Searching for antler sheds can be a fun end of winter pastime

Finding deer sheds is a great way to get outside and enjoy the last days of winter while assessing the deer in your area.

Deer antler
Photo by Sam Smith

Michigan has an abundant deer population, and many people enjoy searching or hunting for antler sheds as a late winter outdoor activity. The antler cycle is controlled by photoperiod, or day length. Male deer grow antlers rapidly in spring and summer. After the breeding season, as the days get shorter, the amount of the reproductive hormone testosterone drops. Testosterone controls the antler cycle; when testosterone levels drop, specialized cells called osteoclasts are activated. These osteoclasts eat away at the pedicle, or base of the deer’s antlers, which cause the antlers to become weak and eventually fall off. This cycle occurs annually in deer.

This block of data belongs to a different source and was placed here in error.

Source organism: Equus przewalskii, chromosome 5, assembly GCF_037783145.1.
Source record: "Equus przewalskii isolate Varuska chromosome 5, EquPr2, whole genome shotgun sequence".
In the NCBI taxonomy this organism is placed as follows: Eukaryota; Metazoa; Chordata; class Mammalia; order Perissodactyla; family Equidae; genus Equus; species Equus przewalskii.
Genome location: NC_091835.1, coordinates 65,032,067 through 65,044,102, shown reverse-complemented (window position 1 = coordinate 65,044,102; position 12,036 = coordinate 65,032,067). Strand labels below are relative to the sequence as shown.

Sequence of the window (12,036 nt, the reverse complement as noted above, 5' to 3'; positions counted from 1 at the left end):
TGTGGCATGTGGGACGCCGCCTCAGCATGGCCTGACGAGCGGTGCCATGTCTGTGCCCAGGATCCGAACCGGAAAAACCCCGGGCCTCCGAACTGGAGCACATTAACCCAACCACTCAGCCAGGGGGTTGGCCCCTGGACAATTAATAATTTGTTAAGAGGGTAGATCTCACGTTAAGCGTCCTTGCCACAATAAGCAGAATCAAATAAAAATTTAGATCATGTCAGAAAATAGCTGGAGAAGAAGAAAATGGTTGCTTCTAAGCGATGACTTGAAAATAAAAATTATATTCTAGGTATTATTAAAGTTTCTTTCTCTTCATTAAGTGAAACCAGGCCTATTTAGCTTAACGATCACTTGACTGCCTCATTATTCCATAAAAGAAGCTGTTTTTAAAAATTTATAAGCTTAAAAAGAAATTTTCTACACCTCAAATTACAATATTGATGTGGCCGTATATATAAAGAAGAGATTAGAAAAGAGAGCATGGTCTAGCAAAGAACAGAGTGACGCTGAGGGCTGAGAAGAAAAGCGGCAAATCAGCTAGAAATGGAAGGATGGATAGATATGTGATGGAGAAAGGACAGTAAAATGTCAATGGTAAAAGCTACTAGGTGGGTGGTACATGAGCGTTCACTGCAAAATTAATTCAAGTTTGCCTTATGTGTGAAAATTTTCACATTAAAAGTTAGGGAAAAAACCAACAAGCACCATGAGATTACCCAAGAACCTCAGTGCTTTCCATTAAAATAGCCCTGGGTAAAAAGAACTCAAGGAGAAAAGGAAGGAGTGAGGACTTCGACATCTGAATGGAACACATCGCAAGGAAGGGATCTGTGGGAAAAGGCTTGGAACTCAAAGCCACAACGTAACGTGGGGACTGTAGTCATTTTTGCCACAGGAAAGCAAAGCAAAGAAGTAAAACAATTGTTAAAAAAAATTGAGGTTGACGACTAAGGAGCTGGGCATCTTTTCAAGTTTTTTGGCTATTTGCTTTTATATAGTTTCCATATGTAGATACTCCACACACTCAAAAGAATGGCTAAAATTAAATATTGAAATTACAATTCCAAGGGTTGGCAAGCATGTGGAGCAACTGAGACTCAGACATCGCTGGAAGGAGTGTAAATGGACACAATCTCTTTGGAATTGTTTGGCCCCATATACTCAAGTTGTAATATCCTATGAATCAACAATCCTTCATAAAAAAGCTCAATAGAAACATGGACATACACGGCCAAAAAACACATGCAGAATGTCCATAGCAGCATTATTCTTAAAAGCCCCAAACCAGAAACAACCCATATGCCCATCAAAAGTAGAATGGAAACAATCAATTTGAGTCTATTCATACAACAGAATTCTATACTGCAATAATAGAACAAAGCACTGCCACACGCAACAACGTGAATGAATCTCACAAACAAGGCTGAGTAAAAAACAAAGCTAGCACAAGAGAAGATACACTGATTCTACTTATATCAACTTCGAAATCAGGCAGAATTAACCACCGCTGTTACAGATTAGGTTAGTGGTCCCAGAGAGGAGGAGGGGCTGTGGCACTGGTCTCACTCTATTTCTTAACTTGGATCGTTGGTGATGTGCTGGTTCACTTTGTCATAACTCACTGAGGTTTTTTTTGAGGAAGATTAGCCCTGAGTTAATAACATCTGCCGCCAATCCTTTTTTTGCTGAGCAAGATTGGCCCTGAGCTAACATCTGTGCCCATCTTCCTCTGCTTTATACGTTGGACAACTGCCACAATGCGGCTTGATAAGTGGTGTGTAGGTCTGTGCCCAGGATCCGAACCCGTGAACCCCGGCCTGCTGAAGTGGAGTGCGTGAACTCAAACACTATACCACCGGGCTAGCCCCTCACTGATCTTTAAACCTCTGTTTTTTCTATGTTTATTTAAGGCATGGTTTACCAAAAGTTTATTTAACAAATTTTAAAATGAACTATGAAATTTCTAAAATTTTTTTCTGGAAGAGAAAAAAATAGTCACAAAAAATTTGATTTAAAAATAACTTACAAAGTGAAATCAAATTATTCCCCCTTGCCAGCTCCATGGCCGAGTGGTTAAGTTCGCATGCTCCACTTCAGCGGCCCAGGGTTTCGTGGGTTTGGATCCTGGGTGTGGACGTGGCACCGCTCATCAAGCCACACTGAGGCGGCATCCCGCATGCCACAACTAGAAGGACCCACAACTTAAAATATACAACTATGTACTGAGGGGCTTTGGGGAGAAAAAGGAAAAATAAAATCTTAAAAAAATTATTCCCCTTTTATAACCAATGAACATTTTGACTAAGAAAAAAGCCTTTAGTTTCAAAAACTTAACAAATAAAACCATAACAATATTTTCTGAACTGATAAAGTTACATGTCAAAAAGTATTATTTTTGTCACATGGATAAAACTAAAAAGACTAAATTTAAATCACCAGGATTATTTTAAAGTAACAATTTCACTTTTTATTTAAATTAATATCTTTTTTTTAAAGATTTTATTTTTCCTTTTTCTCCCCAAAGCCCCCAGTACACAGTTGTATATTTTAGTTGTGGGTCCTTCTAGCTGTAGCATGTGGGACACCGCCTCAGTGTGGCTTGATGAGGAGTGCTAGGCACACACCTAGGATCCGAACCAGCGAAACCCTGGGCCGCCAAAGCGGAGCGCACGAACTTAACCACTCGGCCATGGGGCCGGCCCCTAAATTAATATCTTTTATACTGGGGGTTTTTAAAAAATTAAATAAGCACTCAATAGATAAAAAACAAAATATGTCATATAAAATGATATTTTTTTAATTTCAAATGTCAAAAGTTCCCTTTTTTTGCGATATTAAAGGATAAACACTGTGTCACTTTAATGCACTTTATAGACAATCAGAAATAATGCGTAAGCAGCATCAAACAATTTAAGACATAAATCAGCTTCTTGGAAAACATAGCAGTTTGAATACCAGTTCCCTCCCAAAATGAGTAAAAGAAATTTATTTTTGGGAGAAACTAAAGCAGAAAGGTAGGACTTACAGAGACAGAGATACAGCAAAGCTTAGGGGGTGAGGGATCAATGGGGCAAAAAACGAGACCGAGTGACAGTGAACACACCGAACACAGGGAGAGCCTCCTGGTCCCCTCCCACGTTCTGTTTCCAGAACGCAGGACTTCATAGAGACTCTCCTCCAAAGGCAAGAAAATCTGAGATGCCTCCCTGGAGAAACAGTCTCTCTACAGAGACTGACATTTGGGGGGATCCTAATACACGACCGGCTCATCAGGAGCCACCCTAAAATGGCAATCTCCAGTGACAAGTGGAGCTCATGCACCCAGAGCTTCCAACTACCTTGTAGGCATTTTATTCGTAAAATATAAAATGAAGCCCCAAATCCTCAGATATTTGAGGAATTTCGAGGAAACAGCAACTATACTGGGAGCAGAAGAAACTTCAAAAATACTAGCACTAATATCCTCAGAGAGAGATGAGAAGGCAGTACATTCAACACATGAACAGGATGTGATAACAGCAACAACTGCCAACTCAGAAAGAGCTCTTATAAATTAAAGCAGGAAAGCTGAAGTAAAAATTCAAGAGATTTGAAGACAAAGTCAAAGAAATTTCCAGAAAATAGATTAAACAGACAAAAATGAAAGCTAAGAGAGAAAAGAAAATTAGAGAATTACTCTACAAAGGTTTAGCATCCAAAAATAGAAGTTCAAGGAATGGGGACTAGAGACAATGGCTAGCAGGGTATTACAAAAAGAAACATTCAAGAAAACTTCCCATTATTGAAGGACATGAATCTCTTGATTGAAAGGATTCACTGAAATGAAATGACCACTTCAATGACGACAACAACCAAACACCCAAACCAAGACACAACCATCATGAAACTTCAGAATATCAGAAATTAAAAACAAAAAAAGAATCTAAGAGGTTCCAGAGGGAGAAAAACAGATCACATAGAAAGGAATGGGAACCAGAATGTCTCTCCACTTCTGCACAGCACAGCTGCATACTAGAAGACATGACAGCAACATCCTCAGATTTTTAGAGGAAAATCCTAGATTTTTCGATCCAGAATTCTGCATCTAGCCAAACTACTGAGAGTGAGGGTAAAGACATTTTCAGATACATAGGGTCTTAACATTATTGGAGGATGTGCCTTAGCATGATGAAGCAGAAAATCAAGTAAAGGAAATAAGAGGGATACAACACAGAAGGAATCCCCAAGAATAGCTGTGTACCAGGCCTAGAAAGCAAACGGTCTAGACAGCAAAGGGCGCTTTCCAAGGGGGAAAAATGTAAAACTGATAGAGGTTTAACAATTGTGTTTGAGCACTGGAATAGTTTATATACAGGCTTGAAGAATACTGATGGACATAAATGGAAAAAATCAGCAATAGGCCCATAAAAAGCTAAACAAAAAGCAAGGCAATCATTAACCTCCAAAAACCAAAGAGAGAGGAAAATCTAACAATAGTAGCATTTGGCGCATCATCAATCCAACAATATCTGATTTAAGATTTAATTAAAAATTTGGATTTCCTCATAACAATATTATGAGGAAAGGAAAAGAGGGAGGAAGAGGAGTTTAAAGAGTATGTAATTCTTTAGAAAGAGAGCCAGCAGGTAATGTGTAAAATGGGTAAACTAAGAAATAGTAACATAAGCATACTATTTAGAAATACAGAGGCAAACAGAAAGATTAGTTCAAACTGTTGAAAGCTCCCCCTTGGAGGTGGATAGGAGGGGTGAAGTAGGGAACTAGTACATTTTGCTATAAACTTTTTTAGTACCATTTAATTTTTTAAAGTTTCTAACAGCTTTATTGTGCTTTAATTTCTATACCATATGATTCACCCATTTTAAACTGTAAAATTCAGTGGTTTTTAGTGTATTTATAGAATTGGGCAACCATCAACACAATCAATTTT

Here are some tips for a successful antler shed hunt.

  • Look along deer trails. Deer trails are a great place to find sheds because the deer are traveling along these routes, likely bounding or jumping over downed logs, fences or small streams. The impact of landing may help antlers to drop. Also, look in areas on the trail where brush is thick. The thick brush may pull at the antlers, helping them to drop.
  • Areas that offer a feeding site can also be areas where sheds can be found. During the winter months, areas that offer abundant and quality nutrition will be a congregation site, which increases the odds that sheds can be found.
  • Deer sheds pose low to no risk in spreading chronic wasting disease. Wipe any organic material from sheds and always practice good hand hygiene after handling antler sheds.

For more information about deer management, chronic wasting disease, tips and tools for hunters and venison consumers, and other deer related topics, visit Michigan State University Extension’s Chronic Wasting Disease website.

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